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This is a premises liability case. Appellant Aida Collins-Basemore sued
Appellee Home Depot U.S.A., Inc. (Home Depot) after she was injured in a
Home Depot store. The trial court granted summary judgment for Home Depot,
and Collins-Basemore now appeals. In one issue, Collins-Basemore asks
1See Tex. R. App. P. 47.4.
whether the trial court erred by granting Home Depot’s no-evidence motion for
summary judgment on its asserted ground that there was no evidence it had
notice of the condition that caused her injuries. We affirm.
Facts and Procedural Background
Collins-Basemore alleged in her petition that while shopping in a Home
Depot store, she severely lacerated her thumb in attempting to retrieve a mirror
from a shelf of mirrors. She alleged that, unbeknownst to her, one of the mirrors
on the shelf had been broken and that this broken mirror lacerated her thumb.
She asserted a negligence claim and sought damages for past and future
medical expenses, past and future pain and suffering, past and future mental
anguish, and attorney’s fees.
Home Depot filed a combined traditional and no-evidence motion for
summary judgment. As no-evidence grounds, Home Depot asserted that there
was no evidence that it broke the mirror, that it knew the mirror had been broken,
or that the broken mirror had been present long enough for Home Depot to be
charged with having discovered it. As a traditional ground, Home Depot asserted
that it did not have notice of the condition of the broken glass.
As summary judgment evidence, Home Depot attached copies of Collins-
Basemore’s answers to Home Depot’s request for admissions and responses to
Home Depot’s interrogatories, as well as her deposition testimony. In its request
for admissions, Home Depot asked Collins-Basemore to admit that she did not
know who broke the mirror, when it was broken, or how long it had been on the
shelf after it was broken. She denied the admissions on the basis that she was
“without information to admit or deny.” Further, she admitted that Home Depot
did not have notice that the mirror was broken prior to her injury.
In Home Depot’s interrogatories, it asked Collins-Basemore to state all
facts upon which she asserted that Home Depot knew or should have known
about the broken mirror. In response, she answered that “the company should
have frequently checked these displays or moved this section to a custom
service area. Had Home Depot done any of these things the incident would not
At her deposition, Collins-Basemore testified that she had no idea who
broke the mirror or how long it had been broken before she encountered it. She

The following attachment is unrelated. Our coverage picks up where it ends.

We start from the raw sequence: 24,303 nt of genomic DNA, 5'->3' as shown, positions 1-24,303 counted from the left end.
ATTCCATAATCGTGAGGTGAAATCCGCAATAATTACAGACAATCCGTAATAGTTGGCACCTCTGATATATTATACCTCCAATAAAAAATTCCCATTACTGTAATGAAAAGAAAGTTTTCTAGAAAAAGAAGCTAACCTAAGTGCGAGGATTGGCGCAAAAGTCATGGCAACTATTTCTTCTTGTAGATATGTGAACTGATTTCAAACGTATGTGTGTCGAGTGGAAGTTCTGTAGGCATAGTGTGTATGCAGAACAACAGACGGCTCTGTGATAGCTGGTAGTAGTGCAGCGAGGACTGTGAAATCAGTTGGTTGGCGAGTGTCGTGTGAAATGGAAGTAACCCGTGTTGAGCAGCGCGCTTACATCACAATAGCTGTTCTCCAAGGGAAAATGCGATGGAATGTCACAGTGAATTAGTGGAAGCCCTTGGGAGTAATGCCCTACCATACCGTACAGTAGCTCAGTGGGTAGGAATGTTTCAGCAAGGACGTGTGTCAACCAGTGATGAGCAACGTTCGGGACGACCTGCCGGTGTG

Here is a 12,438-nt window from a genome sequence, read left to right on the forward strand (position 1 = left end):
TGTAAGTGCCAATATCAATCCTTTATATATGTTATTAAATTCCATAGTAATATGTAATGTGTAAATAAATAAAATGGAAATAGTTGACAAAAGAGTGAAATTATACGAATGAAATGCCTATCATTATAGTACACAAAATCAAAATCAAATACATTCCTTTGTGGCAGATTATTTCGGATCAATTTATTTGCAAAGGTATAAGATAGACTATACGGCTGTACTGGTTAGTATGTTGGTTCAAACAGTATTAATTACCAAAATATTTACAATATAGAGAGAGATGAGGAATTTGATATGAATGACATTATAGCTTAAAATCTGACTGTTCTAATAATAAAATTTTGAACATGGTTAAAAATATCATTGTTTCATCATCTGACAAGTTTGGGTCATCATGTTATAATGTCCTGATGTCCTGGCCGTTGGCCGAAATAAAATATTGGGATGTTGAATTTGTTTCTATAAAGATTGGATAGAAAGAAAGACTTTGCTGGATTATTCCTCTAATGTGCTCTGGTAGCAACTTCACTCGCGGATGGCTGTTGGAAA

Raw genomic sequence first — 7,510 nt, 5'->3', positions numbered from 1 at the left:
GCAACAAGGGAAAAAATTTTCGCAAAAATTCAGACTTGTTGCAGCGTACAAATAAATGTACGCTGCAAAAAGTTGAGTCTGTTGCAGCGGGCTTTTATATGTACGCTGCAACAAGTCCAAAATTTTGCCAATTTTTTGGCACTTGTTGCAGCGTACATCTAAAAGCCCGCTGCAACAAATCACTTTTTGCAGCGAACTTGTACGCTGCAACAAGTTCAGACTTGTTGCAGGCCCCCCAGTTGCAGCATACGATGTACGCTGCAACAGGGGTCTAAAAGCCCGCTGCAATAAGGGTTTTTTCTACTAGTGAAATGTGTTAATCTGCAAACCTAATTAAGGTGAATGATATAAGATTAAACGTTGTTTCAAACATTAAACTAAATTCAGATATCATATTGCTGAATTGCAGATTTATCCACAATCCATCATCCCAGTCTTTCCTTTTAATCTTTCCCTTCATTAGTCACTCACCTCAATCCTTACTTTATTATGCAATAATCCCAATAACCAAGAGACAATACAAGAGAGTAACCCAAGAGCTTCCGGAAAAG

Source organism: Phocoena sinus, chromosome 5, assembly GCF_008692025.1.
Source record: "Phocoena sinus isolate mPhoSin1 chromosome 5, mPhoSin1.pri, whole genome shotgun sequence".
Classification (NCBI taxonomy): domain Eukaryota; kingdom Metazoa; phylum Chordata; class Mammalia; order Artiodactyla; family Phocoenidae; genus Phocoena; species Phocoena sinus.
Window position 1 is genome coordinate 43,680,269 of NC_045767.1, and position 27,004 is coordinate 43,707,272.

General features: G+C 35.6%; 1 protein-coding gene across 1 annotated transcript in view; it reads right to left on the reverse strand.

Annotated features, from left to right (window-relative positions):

stated that she had no way of seeing the mirror was broken before the box
containing it was pulled out, and the broken mirror was “[a]bsolutely not” obvious
to anybody walking by.
Challenging Home-Depot’s no-evidence grounds in her summary judgment
response, Collins-Basemore asserted that Home Depot’s constructive notice of
the broken mirror replaced its need to have actual notice of that dangerous
condition. She also relied on her deposition testimony attached to Home Depot’s
summary judgment motion, where she testified that Home Depot should have
frequently checked the mirror display case. With respect to the traditional
motion, Collins-Basemore contended that Home Depot had failed to produce any
testimony that an employee of the store frequently inspected the condition of the
mirror display case.
After conducting a hearing on the motion, the trial court granted summary
judgment for Home Depot without specifying the grounds for its ruling.
Standard of Review
A defendant is entitled to traditional summary judgment on an affirmative
defense if the defendant conclusively proves all the elements of the affirmative
defense. Frost Nat’l Bank v. Fernandez, 315 S.W.3d 494, 508–09 (Tex. 2010),
cert. denied, 562 U.S. 1180 (2011); see Tex. R. Civ. P. 166a(b), (c). To
accomplish this, the defendant-movant must present summary judgment
evidence that conclusively establishes each element of the affirmative defense.
See Chau v. Riddle, 254 S.W.3d 453, 455 (Tex. 2008).
After an adequate time for discovery, the party without the burden of proof
may, without presenting evidence, move for summary judgment on the ground
that there is no evidence to support an essential element of the nonmovant’s
claim or defense. Tex. R. Civ. P. 166a(i). The trial court must grant the motion
unless the nonmovant produces summary judgment evidence that raises a
genuine issue of material fact. See Tex. R. Civ. P. 166a(i) & cmt.; Hamilton v.
Wilson, 249 S.W.3d 425, 426 (Tex. 2008).
We review a summary judgment de novo. Travelers Ins. Co. v. Joachim,
315 S.W.3d 860, 862 (Tex. 2010). We consider the evidence presented in the
light most favorable to the nonmovant, crediting evidence favorable to the
nonmovant if reasonable jurors could, and disregarding evidence contrary to the
nonmovant unless reasonable jurors could not. Mann Frankfort Stein & Lipp
Advisors, Inc. v. Fielding, 289 S.W.3d 844, 848 (Tex. 2009); Sudan v. Sudan,